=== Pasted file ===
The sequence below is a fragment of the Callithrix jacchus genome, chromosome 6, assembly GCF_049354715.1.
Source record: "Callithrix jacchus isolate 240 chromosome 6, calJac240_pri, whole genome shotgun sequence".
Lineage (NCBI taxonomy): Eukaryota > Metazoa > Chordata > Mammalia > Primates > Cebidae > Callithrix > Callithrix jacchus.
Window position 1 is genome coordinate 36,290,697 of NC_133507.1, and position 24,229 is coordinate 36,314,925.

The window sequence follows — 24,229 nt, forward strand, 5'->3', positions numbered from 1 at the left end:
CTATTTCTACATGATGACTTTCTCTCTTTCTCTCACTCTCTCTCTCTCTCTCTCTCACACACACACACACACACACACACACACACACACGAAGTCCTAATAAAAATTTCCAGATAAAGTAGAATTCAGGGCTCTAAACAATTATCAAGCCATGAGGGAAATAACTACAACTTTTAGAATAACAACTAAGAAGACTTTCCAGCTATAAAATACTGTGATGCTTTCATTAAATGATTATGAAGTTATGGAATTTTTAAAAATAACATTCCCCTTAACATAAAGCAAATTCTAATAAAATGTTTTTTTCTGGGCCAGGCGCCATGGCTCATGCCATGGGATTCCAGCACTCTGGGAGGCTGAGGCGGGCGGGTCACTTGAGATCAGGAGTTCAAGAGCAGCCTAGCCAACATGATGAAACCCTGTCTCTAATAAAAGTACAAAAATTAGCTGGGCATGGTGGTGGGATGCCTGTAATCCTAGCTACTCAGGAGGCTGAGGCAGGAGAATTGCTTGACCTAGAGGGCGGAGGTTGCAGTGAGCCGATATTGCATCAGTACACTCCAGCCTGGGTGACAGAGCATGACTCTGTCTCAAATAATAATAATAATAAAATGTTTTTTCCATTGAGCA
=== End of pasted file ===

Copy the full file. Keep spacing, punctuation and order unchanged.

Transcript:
The sequence below is a fragment of the Callithrix jacchus genome, chromosome 6, assembly GCF_049354715.1.
Source record: "Callithrix jacchus isolate 240 chromosome 6, calJac240_pri, whole genome shotgun sequence".
Lineage (NCBI taxonomy): Eukaryota > Metazoa > Chordata > Mammalia > Primates > Cebidae > Callithrix > Callithrix jacchus.
Window position 1 is genome coordinate 36,290,697 of NC_133507.1, and position 24,229 is coordinate 36,314,925.

The window sequence follows — 24,229 nt, forward strand, 5'->3', positions numbered from 1 at the left end:
CTATTTCTACATGATGACTTTCTCTCTTTCTCTCACTCTCTCTCTCTCTCTCTCTCACACACACACACACACACACACACACACACACACGAAGTCCTAATAAAAATTTCCAGATAAAGTAGAATTCAGGGCTCTAAACAATTATCAAGCCATGAGGGAAATAACTACAACTTTTAGAATAACAACTAAGAAGACTTTCCAGCTATAAAATACTGTGATGCTTTCATTAAATGATTATGAAGTTATGGAATTTTTAAAAATAACATTCCCCTTAACATAAAGCAAATTCTAATAAAATGTTTTTTTCTGGGCCAGGCGCCATGGCTCATGCCATGGGATTCCAGCACTCTGGGAGGCTGAGGCGGGCGGGTCACTTGAGATCAGGAGTTCAAGAGCAGCCTAGCCAACATGATGAAACCCTGTCTCTAATAAAAGTACAAAAATTAGCTGGGCATGGTGGTGGGATGCCTGTAATCCTAGCTACTCAGGAGGCTGAGGCAGGAGAATTGCTTGACCTAGAGGGCGGAGGTTGCAGTGAGCCGATATTGCATCAGTACACTCCAGCCTGGGTGACAGAGCATGACTCTGTCTCAAATAATAATAATAATAAAATGTTTTTTCCATTGAGCA